Hewlett-Packard Co. on Tuesday introduced a new high-density AlphaServer, its first release from the product line since it was acquired in the buyout of Compaq Computer Corp. early this month.
The new DS20L is the first server to pack two 64-bit Alpha processors into a slim 1U (1.75-inch) rack-mounted chassis, the most popular selling form factor on the market today. As a result, customers can now pack up to 40 DS20L servers with 80 CPUs into a 6.5-foot-tall rack, double the density of Compaqs previously released DS10L line.
Although the DS20L was officially launched Tuesday, HP, of Palo Alto, Calif., said it has already sold more than 1,000 of the servers worldwide.
In conjunction with the release of the server, HP announced a new supercomputing system, the SC20, built using DS20L servers. The SC20, available with Tru64 Unix, can combine up to 128 DS20L units via high-speed interconnects to deliver up to 426 gigaflops of performance.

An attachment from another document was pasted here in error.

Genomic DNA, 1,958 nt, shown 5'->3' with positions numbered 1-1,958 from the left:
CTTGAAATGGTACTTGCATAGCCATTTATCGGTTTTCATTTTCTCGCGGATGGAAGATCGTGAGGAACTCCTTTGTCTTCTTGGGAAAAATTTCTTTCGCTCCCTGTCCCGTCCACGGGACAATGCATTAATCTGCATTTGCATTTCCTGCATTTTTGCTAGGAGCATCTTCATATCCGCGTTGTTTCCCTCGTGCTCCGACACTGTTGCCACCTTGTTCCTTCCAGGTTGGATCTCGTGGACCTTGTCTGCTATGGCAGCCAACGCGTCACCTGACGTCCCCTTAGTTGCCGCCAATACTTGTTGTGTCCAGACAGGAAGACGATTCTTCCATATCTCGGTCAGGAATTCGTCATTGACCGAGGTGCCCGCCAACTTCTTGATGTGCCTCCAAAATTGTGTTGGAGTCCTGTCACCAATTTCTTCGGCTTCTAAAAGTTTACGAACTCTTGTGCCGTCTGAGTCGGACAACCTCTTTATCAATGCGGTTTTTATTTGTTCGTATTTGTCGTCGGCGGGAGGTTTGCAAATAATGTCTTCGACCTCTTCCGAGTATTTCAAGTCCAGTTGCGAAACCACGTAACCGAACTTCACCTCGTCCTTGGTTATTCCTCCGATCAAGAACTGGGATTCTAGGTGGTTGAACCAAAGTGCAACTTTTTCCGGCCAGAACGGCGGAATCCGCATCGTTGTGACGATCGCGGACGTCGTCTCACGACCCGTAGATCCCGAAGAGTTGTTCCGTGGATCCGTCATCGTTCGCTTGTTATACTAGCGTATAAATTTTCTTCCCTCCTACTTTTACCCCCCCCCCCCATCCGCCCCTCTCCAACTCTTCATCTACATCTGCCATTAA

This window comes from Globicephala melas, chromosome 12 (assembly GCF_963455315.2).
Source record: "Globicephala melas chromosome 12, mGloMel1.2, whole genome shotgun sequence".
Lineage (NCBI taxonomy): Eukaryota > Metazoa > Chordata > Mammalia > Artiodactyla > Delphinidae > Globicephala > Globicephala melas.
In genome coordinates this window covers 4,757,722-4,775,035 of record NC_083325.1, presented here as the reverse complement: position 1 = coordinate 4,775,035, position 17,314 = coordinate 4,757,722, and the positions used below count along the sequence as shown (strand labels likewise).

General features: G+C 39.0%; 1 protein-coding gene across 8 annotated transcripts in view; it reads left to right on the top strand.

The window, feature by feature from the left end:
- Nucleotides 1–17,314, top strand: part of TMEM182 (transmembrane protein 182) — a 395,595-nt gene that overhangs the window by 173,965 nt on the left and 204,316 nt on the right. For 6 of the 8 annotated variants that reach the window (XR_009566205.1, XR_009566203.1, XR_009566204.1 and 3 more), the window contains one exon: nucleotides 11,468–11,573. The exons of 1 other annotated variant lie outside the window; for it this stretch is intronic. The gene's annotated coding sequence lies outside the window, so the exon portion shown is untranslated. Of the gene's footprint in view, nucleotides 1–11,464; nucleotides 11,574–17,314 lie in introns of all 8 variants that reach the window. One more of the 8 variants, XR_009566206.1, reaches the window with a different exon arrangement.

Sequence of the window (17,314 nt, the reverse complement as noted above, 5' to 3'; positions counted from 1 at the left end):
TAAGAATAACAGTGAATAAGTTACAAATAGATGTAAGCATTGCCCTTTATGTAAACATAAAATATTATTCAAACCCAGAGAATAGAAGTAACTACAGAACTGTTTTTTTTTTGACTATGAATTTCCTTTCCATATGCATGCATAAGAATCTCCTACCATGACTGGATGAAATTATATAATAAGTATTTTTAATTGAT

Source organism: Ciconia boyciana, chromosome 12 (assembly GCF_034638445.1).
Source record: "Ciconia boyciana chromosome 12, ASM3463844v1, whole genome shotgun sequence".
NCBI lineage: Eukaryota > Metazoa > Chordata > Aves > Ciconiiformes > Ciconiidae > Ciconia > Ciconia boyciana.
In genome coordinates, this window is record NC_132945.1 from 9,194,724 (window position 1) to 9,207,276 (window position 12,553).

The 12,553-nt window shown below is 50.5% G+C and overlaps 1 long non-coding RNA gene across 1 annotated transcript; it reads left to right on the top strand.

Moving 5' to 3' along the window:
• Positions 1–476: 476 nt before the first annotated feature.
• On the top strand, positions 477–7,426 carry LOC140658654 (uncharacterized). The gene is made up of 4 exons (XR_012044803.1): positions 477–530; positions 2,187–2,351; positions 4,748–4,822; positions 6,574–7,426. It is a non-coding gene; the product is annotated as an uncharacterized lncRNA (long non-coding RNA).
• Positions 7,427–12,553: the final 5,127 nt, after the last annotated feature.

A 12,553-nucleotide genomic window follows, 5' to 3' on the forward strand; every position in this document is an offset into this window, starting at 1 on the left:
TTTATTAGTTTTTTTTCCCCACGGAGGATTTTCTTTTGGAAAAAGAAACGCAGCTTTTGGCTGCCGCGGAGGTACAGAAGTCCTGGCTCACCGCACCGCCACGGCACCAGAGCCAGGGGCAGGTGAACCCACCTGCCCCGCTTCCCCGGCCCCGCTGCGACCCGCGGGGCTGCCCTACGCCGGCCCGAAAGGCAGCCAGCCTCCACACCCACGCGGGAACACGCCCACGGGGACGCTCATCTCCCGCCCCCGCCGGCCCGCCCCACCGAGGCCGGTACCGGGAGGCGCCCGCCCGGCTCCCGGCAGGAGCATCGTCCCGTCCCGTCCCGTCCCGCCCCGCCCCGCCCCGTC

The DS20L, powered by two EV68 833MHz Alpha processors, is targeted at the high-performance technical computing market.
“These AlphaServer systems will be particularly significant for customers in areas such as government security, scientific research and automotive and aerospace engineering, which all need increasingly higher levels of performance but have space and cost constraints,” said Rich Marcello, vice president and general manager of HP Alpha Systems Division.
According to market researcher International Data Corp., of Framingham, Mass., sales in the high-performance computing market last year totaled more than $5 billion. HP, with its $19 billion acquisition of Compaq, is now the leading seller of high-performance systems, garnering more than 41 percent of all sales last year.
Pricing for the DS20L, available immediately, starts at just under $18,000 for a two-way system featuring 512MB of memory and 18.2GB of disk storage.
Entry-level prices for the AlphaServer SC20 supercomputer, set for release in August, starts at about $290,000 for a base system with eight processors and 4GB of memory.
As previously announced, HP will halt production of the Alpha processor by 2005, at which time it will migrate the AlphaServer line to Intel Corp.s 64-bit Itanium processors. Before its phased out, however, HP plans to produce two faster versions of the Alpha processor, the EV7 in 2003 and the EV79 in 2004.